behalf of RWE NRL and the land-owners.
All works will be carried out in accordance with the planning consent, planning
conditions attached to the planning consent, and all applicable legislation. The
Contractor will carefully plan the works, and those of his sub-contractors, and provide
details in a Health and Safety Plan (as required under CDM 2007).
All contractors and sub-contractors will be required to adhere to the CMS in its finally
approved form.
Task specific method statements for individual works will be prepared where
necessary and may employ specialist resources to provide advice in preparing and
supervision work methods. This may include ecologists, hydrologists etc.
RWE NRL will appoint a Site Manager who will monitor the day-to-day management of
the site, including legal and environmental responsibilities, site health and safety, and
to ensure adherence to this CMS and all approved method statements and the
planning conditions.
RWE NRL will also appoint a suitably qualified Project Ecologist to assist the Site
Manager, who will identify any sensitivities and set up any monitoring regimes
required. The Project Ecologist will have a visiting role and will be on site during any
particularly environmentally sensitive operations and when monitoring is required.

RWE NRL will appoint a suitably qualified hydrologist to assist the Site Manager in
carrying out further surveys, construction methods, any required mitigations and
monitoring processes. The hydrologist will have a visiting role and will be on site
during any particularly environmentally sensitive operations and when monitoring is
RWE NRL will appoint a suitably qualified Project Archaeologist to undertake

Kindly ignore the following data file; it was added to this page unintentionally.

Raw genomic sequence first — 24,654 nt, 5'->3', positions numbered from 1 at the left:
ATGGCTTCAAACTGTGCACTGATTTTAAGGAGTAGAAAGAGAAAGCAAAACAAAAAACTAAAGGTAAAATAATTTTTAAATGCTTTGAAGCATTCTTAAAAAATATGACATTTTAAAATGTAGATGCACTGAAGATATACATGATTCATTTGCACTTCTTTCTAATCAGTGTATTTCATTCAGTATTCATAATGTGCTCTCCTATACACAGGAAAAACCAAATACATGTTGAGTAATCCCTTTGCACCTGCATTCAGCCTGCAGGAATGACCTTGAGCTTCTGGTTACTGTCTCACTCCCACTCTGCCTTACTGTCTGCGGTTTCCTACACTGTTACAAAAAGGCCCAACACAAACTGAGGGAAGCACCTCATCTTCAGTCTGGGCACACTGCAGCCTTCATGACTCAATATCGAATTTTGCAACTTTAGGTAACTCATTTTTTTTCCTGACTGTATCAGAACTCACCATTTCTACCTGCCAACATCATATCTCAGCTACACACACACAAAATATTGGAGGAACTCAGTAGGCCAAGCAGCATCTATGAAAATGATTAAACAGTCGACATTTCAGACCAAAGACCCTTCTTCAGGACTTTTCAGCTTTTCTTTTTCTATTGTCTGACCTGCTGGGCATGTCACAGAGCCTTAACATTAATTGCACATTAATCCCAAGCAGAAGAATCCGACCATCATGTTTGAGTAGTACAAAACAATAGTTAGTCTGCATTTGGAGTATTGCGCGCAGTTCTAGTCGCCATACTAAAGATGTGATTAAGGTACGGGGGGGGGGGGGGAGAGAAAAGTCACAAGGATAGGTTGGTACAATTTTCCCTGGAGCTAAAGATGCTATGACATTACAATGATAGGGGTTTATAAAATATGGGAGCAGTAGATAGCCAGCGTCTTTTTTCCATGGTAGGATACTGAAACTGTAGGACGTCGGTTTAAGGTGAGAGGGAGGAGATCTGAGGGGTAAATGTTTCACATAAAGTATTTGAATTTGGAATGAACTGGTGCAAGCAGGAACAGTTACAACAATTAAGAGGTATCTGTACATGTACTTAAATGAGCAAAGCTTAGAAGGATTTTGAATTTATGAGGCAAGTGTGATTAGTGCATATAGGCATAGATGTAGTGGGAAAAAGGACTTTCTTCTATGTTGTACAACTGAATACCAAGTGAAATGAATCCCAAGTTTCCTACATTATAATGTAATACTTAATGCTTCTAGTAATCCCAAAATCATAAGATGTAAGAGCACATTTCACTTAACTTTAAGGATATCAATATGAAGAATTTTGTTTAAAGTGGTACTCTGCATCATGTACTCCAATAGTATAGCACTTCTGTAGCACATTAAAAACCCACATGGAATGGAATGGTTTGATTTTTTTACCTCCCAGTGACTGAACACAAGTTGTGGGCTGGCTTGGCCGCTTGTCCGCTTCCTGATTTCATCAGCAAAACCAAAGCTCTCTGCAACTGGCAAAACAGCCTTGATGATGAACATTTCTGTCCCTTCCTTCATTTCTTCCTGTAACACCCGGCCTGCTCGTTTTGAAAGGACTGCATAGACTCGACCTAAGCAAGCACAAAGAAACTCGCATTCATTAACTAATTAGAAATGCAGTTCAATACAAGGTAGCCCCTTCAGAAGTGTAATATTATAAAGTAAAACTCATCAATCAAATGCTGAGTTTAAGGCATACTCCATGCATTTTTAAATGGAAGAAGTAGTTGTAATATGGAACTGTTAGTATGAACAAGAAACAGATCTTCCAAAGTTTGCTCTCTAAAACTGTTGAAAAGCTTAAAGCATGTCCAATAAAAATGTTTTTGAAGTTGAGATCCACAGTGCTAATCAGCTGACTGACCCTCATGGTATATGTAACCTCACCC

responsibilities associated with an agreed watching brief.
Prior to the commencement of specific construction activities, the Contractors Method
Statements will be reviewed by the Project Manager, the Site Manager and the
Environmental Team (Project Ecologist, Archaeologist and Hydrologist) to ensure that
all operations comply with the best environmental practice and the provisions of the
CMS. Once construction commences the Contractor will have to adhere to these
Method Statements. Should any unexpected environmental issues arise during
construction the Contractor will also be briefed to immediately report them to the Site
Management Team so that suitable measures can be implemented.



Prior to the commencement of construction works on site, RWE NRL will liaise with the
local planning authority and any relevant statutory consultees to discharge all precommencement conditions.
Appropriate protected species surveys will be undertaken in accordance with the
recommendations below and any relevant planning conditions or legal requirements.
Where necessary, mitigation measures shall be agreed with the local planning
authority to accommodate any protected species found on site. Detailed site
investigations are also likely to be required in order to complete the design of the
turbine foundations.
Micro-siting of turbine locations and the associated access tracks and infrastructure
(including crane pad locations and temporary working areas including areas for
storage of top soil) will take place, taking into account any protected species